Nevertheless, I would argue that Employment Judge Postle’s contrast between the “clear cogency and cohesion in vegan belief” and the “numerous, differing and wide varying reasons for adopting vegetarianism” is far from conclusive. It is perfectly possible for the followers of a philosophical or religious belief that does pass the test of “cogency, seriousness, cohesion and importance” to disagree among themselves as to how to practise it: Marxism? Christianity?

Furthermore, “seriousness” is to at least some extent in the eye of the beholder. The Supreme Court was surely right to hold in R (Hodkin & Anor) v Registrar-General of Births, Deaths and Marriages [2013] UKSC 77 that Scientology was a religion for the purposes of registering its chapels under the Places of Worship Registration Act 1855; to most non-Scientologists, however, the core doctrines of Scientology do not appear to be “serious” at all.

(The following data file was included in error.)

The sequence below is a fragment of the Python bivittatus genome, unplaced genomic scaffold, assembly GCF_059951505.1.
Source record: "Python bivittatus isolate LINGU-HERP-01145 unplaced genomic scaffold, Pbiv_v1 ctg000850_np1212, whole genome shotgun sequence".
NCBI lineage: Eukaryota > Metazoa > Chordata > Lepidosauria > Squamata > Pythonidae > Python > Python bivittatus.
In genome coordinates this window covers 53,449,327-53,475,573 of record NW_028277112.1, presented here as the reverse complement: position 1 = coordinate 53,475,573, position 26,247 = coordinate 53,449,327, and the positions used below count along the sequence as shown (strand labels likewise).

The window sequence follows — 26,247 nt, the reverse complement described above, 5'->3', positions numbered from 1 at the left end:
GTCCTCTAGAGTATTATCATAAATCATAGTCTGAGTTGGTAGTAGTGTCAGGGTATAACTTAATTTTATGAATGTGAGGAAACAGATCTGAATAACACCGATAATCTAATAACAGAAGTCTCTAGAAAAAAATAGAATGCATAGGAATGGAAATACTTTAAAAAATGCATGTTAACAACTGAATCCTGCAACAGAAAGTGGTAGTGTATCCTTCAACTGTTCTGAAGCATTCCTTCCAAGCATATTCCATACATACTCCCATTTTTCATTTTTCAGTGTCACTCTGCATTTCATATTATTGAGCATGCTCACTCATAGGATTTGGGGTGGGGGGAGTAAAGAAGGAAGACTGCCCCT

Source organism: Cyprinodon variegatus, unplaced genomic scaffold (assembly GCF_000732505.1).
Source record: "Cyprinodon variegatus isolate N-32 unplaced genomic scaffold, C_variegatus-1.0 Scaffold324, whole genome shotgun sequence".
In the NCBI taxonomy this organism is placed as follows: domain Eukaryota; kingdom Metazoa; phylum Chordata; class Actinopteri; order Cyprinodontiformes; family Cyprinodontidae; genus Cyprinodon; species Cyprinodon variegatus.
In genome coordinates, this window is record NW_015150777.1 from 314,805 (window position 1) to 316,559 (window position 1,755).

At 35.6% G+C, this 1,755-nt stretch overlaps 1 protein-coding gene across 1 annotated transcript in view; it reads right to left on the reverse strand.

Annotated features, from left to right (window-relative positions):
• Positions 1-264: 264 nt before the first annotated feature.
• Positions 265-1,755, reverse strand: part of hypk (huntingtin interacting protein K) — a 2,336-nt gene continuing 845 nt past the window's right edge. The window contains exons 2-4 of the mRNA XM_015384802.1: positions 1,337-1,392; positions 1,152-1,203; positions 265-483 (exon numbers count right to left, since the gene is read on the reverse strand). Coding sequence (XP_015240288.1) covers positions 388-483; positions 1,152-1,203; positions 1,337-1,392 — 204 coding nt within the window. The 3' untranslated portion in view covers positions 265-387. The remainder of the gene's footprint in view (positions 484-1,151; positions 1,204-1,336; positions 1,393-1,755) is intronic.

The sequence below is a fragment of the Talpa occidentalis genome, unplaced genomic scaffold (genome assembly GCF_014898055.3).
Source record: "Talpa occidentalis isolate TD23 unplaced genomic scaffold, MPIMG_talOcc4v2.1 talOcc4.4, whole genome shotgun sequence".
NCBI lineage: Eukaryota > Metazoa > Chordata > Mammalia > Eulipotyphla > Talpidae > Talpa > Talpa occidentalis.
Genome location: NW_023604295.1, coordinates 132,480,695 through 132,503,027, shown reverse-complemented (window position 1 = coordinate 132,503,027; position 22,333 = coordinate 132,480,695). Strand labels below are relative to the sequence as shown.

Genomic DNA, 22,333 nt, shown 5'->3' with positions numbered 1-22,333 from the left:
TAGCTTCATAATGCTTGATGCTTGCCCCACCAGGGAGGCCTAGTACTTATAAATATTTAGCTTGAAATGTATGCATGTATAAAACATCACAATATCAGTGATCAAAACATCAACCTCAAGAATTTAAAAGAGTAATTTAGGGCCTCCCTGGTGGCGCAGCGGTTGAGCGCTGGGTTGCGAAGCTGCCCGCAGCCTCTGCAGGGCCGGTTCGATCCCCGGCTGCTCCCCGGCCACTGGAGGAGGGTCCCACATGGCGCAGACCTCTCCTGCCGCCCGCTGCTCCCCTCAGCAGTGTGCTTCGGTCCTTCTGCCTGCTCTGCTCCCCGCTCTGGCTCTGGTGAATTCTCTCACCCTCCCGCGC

Nor does the judgment take account of the recent report of the Intergovernmental Panel on Climate Change, which highlighted the part that livestock plays in N2O emissions from agriculture and suggested a move to diets based more on “plant-based foods … and animal-sourced food produced in resilient, sustainable and low-greenhouse-gas emission systems” as a mitigation of global warming.

In short, I suspect that a significant proportion of the general public would agree with Lord Walker.

Cite this article as: Frank Cranmer, "Is vegetarianism a “protected characteristic”? Conisbee" in Law & Religion UK, 21 September 2019,